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  • designer whose
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  • elevates custom
  • aquarium installations
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Excerpt from New York Magazine

  • May 9, 2006
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  • Posted By Justin @ 3:14 PM

By Arianne Cohen

Even magicians need their marine biologists. In early March, Justin Muir, the city’s preeminent luxury-aquarium designer, got a call from David Blaine’s people. It was about Blaine’s next televised municipal stunt: two weeks in a shark tank on the plaza in front of the Lincoln Center! “It was kind of cool,” says Muir. “How often does a marine biologist get to put David Blaine in a tank?”

This isn’t Muir’s first man-tank. His company, City Aquarium, designed the 10,000-gallon, 30-foot fish-filled tank in the now-shut Coral Room (go-go “mermaids” cavorted within). He also built the 30-foot-tall cylindrical shark tank in Vikram Chatwal’s Dream Hotel. But none of those required logging this many hours of conference-calling among Blaine’s mask people, tank people, scuba people, medical people, Lincoln Center people, and ABC people. Plans changed quickly. The medical people realized that Blaine’s skin might not survive two weeks in water and dropped the time period to one week. The shark idea sank, too. “There are fish that are better suited,” says Muir. “And no one wanted to sacrifice any animals.” Two weeks ago, a compromise floated: Lower the temperature for several hours daily and insert fish. Then remove fish. The fish would be flown in daily from Miami and quarantined for a few days to relax them after the shock of travel, before the shock of Blaine. “It’s something we really wanted to do, because it would be really beautiful,” says Muir. But fish have their own agenda. “They know what a net is. It would be a battle getting fish in the tank and out every day. So we decided to scratch the idea”

What’s left is a ten-foot tank with 1.5-inch-thick insulating acrylic walls, filled with 2,000 gallons of spring water, to be trucked in from upstate. They’re adding salt, to help Blaine’s skin. Blaine will spend his week attached to a custom mask supplied with compressed air. He has trained by meditation and extended time underwater. “He is human, and he does need to survive,” says Muir. “The core body temperature is the most important issue we’re dealing with.” Muir will have a staffer on call around the clock, managing power heaters that can raise the temperature one degree per minute. The other issues are more minor. Will Blaine get knocked around? “Well, the bigger the tank, the stronger the return water pump,” says Muir, who often enters larger tanks to clean them. “It’s like a Jacuzzi jet stream. You can get blown to the other side of the tank.” Muir is also charged with maintaining the “pristine clarity of the water…No algae blooms, no bacterial blooms.” What about urine blooms? “It’s the same thing for fish,” says Muir. “The filtration system removes urea, ammonia, and hormones.”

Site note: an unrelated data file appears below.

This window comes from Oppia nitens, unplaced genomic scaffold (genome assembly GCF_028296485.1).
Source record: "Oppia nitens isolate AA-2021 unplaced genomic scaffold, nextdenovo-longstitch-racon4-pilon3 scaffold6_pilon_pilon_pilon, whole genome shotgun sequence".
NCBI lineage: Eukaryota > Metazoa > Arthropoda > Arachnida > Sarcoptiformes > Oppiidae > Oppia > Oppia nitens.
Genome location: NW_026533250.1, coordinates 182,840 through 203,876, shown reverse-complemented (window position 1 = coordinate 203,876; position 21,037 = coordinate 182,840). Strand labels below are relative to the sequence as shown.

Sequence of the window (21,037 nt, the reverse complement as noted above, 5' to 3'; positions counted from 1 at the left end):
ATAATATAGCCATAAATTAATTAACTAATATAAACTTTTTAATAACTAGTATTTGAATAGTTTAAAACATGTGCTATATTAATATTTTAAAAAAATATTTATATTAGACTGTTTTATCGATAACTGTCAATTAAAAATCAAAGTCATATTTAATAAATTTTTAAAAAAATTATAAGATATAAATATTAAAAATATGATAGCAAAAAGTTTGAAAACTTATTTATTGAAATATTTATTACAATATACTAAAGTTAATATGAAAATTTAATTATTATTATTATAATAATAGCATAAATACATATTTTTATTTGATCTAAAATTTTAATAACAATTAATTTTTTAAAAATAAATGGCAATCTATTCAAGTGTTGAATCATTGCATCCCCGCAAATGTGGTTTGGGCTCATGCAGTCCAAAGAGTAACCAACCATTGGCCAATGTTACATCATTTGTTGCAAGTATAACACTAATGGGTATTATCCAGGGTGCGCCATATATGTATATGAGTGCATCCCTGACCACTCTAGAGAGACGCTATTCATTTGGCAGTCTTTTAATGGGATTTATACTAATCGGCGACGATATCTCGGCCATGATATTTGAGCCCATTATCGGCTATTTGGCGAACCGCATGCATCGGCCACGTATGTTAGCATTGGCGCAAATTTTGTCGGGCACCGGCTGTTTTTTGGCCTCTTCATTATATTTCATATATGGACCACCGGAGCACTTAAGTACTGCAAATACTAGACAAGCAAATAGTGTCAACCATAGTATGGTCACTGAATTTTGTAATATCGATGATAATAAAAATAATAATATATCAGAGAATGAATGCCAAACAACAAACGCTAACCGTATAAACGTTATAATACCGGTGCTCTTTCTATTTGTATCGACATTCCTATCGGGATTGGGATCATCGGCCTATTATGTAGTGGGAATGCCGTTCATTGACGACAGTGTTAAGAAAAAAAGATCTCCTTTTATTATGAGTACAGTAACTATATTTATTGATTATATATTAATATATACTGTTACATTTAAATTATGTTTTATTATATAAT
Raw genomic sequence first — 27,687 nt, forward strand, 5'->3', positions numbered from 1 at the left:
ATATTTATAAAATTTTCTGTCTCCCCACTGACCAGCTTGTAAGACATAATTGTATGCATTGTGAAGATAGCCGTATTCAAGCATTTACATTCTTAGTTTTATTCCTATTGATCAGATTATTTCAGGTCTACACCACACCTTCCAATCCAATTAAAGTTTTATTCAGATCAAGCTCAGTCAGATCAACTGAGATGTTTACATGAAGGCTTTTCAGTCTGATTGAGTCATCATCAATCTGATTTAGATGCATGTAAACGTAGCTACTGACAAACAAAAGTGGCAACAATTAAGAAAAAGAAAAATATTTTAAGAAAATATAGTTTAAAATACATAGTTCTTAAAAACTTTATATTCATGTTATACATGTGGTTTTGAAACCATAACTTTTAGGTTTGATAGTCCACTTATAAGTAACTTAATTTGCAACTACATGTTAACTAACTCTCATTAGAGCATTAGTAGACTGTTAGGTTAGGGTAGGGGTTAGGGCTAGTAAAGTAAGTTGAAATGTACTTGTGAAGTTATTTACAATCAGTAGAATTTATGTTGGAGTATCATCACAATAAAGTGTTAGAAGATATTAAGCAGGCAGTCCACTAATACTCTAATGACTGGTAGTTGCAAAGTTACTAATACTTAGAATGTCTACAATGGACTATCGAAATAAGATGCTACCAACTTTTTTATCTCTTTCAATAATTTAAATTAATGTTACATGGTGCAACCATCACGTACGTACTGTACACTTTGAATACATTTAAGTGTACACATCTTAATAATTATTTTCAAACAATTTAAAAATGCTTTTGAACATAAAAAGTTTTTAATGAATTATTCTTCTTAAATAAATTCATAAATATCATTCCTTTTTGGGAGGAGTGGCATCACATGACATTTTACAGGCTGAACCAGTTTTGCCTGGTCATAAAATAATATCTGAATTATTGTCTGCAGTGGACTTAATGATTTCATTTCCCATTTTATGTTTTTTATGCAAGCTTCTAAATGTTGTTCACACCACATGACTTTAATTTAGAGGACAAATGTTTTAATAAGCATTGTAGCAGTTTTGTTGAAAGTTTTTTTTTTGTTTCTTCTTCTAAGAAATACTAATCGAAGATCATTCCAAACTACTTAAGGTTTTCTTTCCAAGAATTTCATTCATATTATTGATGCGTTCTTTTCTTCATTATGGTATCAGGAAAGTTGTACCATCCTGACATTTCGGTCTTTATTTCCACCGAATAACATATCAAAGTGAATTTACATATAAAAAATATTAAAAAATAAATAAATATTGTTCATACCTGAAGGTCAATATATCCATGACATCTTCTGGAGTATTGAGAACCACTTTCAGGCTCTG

Excerpt from Fortune

  • May 7, 2006
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  • Posted By Justin @ 3:16 PM

By Matthew Boyle

The latest must-have hedge fund accessory weighs a ton (literally), contains up to ten living creatures, and costs $600 a month – just for upkeep. Aquariums, which were popular in the 1970s, are back. But forget the fish tanks in your dentist’s office - these "installations," as they’re called, take six months to complete and cost as much as $600,000. The tanks feature specialized glass for better viewing, custom-made furniture crafted to accentuate the colors of the fish, live coral, and rare creatures like angelfish from new Caledonia, which sell for $3,000 each. Angelfish "grunt and have very distinct personalities," said Justin Muir, co-owner and principal designer of New York—based City Aquarium. "They’re more like pets."

Aqua-entrepreneur Muir has made a specialty of catering to the hedge of fund crowd, who he says continually try to outdo one another. A native of the Massachusetts coastal town of Cohasset, Muir was a licensed lobsterman at age 8, studied marine biology in Hawaii, and previously raised eels in South Carolina. City Aquarium, which he founded in 1999, now has a client roster that includes sultan, supermodels, Russian heiresses, Broadway producers, and an increasing number of hedge funds like SAC Capital Advisors and Sandell Asset Management (both declined to comment on their expensive toys). "Aquariums are status symbols," says Muir, who has also designed aquariums for hedge fund managers’ homes. "These guys say, 'Okay, if we are going to do [an aquarium], it has to be hot.'" So what’s the hottest thing right now in hedgie tanks? Sharks, natch. The price: around $2,000 each.


Sydney Morning Herald: Finding Nemo in your lounge room.

  • May 6, 2006
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  • Posted By Justin @ 12:52 PM